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What impact will the EU nature restoration law have on Ireland?

Far-reaching consequences for land use, especially farming, and also marine development. But uncertainty and rural anger remain

Swedish climate campaigner Greta Thunberg (right) speaks at a demonstration in favor of the nature restoration law in front of the European Parliament in Strasbourg last July. Photograph: Frederick Florin/AFP via Getty Images

Europe’s controversial nature restoration law (NRL) requires member states to restore 20 per cent of their land and seas by 2030 – and all ecosystems by 2050. It has far-reaching consequences for land use, especially farming, but also marine development.

Its effective deployment is critical to restoring vast tracts of Ireland’s wetlands and to putting a floor on biodiversity loss. Accelerating species decline is all too often leading to extinction of plant life, wildbirds and mammals, not to mention pollinators and degradation of soils due to intensive agriculture.

After much disagreement and delay exacerbated by misinformation in advance of the European elections, the NRL was signed off by environment ministers who were at pains to point out its “flexibilities”, ie voluntary aspects.

Farmers coalesced with far-right groupings in condemning the NRL, which was adopted last year but fell into limbo, as some member states lost their nerve – chiefly because of claims it was mandatory and would impose additional costs on food production. But there is a bigger picture beyond those concerns. When in a healthy condition, peatlands store carbon, wetlands hold flood water, and dune systems serve as protective barriers against flooding and coastal erosion.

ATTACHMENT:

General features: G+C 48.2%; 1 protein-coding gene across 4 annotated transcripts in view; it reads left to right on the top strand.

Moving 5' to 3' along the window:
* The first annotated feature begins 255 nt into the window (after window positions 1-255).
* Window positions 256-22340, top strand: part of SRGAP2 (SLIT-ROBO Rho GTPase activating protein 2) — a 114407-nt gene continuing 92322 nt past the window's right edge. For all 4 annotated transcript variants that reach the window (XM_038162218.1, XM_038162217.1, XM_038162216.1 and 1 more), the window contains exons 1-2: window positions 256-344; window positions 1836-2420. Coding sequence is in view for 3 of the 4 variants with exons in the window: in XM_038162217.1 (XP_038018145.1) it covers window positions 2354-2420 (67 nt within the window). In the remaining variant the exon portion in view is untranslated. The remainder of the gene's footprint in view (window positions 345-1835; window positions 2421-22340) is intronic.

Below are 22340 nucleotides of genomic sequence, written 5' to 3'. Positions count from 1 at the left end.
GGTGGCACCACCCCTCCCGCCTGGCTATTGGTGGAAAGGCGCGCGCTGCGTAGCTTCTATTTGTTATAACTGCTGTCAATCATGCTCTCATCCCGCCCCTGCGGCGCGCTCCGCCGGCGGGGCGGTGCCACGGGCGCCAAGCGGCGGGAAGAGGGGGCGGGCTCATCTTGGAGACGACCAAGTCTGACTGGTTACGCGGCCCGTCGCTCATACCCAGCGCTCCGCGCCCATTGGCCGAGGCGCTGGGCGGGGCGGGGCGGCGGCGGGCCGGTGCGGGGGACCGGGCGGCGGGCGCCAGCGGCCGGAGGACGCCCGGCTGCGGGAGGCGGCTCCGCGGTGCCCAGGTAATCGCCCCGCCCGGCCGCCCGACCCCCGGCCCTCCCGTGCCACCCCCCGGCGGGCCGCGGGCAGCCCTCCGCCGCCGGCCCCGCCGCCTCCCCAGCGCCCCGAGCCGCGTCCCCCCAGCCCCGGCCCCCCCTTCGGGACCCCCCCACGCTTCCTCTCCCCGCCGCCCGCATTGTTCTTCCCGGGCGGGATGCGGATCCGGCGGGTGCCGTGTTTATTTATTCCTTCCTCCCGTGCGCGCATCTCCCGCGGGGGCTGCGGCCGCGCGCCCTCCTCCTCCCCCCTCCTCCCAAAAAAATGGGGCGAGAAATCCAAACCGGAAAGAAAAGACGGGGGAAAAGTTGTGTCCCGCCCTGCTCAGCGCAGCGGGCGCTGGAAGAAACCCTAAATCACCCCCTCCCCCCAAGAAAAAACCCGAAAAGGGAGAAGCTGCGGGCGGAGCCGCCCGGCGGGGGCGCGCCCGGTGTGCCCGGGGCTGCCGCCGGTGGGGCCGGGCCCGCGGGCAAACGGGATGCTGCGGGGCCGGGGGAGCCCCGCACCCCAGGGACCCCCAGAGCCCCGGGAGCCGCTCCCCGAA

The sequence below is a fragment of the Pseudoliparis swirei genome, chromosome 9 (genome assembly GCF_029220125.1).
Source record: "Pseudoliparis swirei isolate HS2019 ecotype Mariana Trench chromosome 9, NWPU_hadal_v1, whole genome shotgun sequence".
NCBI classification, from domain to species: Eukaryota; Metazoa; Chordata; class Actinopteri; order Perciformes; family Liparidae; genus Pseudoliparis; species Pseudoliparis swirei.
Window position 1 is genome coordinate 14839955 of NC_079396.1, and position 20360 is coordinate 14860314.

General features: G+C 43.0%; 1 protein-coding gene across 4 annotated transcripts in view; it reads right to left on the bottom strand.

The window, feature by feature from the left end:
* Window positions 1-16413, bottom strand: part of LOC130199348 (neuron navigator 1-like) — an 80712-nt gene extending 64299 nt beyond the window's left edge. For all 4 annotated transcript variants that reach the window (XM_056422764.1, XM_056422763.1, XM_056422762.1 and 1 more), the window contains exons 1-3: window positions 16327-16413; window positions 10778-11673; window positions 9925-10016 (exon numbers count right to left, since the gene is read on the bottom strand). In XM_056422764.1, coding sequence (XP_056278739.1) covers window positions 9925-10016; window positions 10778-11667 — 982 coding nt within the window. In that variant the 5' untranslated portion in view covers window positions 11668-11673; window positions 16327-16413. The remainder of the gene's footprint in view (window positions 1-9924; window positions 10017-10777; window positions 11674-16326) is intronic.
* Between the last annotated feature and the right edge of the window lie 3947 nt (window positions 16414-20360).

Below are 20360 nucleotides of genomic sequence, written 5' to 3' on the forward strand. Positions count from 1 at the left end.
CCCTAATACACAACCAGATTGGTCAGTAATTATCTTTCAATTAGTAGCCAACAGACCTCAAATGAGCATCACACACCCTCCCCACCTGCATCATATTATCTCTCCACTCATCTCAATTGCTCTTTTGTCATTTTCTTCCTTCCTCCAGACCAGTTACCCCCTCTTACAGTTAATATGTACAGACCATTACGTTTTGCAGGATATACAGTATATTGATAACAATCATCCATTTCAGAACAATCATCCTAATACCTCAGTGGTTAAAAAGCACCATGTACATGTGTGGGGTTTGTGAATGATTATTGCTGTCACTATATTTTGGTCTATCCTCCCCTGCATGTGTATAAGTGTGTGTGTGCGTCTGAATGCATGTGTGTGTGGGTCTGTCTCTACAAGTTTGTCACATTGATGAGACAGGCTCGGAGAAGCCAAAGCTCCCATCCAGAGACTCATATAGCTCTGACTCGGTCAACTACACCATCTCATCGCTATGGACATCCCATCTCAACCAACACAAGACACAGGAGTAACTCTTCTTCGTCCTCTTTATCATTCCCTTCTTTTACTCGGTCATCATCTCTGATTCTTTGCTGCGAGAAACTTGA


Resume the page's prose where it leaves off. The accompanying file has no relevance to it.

Considering the interlinked climate and biodiversity crises, it is vital that these habitats are restored to full health to provide “nature-based solutions”. In Ireland, 85 per cent of internationally important and protected habitats are in poor condition. As they degrade, they become uninhabitable and their ecosystem services (direct and indirect contributions to human wellbeing) are greatly diminished.

There were indications that another go at getting the NRL across the line would be attempted but there was surprise a vote came so soon. This was helped by significant work by Minister for Environment Eamon Ryan and Minister for Heritage Malcolm Noonan in building a sufficiently strong consensus in advance of the meeting.

Ireland and other member states have to draft national restoration plans and detail how they plan to reach proposed targets.

There remains huge uncertainty about how this law is going to be interpreted at member state level and anger in rural communities. In the Irish context no national impact assessment has been carried out, while the IFA says there is no indication of how it will impact on food production and food security. A properly-funded, EU-wide, voluntary scheme should have been pursued, it believes.

For the NRL to be effective, the Government will need genuine consultation with all stakeholders, particularly farmers, backed by new supports at farm level and collaboration to help nudge existing restoration measures much closer to the level urgently required.